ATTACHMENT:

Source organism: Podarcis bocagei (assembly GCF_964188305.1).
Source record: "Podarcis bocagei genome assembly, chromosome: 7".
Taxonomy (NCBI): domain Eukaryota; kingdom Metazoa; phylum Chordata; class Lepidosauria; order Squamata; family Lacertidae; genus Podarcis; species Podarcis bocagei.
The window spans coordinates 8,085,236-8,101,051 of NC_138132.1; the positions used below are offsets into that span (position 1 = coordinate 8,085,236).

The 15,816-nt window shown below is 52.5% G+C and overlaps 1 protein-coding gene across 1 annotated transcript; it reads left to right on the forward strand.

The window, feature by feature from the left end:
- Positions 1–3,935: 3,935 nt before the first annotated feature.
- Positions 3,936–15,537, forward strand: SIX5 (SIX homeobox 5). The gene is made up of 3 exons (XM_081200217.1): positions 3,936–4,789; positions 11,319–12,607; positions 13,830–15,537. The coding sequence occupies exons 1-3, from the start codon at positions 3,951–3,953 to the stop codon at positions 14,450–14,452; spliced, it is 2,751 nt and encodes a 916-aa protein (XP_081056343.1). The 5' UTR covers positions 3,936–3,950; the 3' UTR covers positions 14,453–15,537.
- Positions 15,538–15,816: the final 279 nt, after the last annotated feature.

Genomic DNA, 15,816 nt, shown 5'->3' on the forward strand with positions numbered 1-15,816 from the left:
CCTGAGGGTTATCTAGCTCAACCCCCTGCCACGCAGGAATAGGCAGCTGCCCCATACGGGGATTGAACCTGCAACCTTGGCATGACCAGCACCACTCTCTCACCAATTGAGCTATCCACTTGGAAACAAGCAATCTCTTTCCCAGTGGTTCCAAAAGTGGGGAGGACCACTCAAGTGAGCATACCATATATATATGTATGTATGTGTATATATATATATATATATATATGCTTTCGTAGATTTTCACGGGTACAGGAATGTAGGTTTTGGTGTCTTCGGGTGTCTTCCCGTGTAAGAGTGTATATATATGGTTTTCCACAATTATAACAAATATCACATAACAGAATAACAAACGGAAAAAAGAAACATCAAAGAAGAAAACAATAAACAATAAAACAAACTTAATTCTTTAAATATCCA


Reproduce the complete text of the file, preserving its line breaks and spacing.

Source organism: Podarcis bocagei (assembly GCF_964188305.1).
Source record: "Podarcis bocagei genome assembly, chromosome: 7".
Taxonomy (NCBI): domain Eukaryota; kingdom Metazoa; phylum Chordata; class Lepidosauria; order Squamata; family Lacertidae; genus Podarcis; species Podarcis bocagei.
The window spans coordinates 8,085,236-8,101,051 of NC_138132.1; the positions used below are offsets into that span (position 1 = coordinate 8,085,236).

The 15,816-nt window shown below is 52.5% G+C and overlaps 1 protein-coding gene across 1 annotated transcript; it reads left to right on the forward strand.

The window, feature by feature from the left end:
- Positions 1–3,935: 3,935 nt before the first annotated feature.
- Positions 3,936–15,537, forward strand: SIX5 (SIX homeobox 5). The gene is made up of 3 exons (XM_081200217.1): positions 3,936–4,789; positions 11,319–12,607; positions 13,830–15,537. The coding sequence occupies exons 1-3, from the start codon at positions 3,951–3,953 to the stop codon at positions 14,450–14,452; spliced, it is 2,751 nt and encodes a 916-aa protein (XP_081056343.1). The 5' UTR covers positions 3,936–3,950; the 3' UTR covers positions 14,453–15,537.
- Positions 15,538–15,816: the final 279 nt, after the last annotated feature.

Genomic DNA, 15,816 nt, shown 5'->3' on the forward strand with positions numbered 1-15,816 from the left:
CCTGAGGGTTATCTAGCTCAACCCCCTGCCACGCAGGAATAGGCAGCTGCCCCATACGGGGATTGAACCTGCAACCTTGGCATGACCAGCACCACTCTCTCACCAATTGAGCTATCCACTTGGAAACAAGCAATCTCTTTCCCAGTGGTTCCAAAAGTGGGGAGGACCACTCAAGTGAGCATACCATATATATATGTATGTATGTGTATATATATATATATATATATATGCTTTCGTAGATTTTCACGGGTACAGGAATGTAGGTTTTGGTGTCTTCGGGTGTCTTCCCGTGTAAGAGTGTATATATATGGTTTTCCACAATTATAACAAATATCACATAACAGAATAACAAACGGAAAAAAGAAACATCAAAGAAGAAAACAATAAACAATAAAACAAACTTAATTCTTTAAATATCCA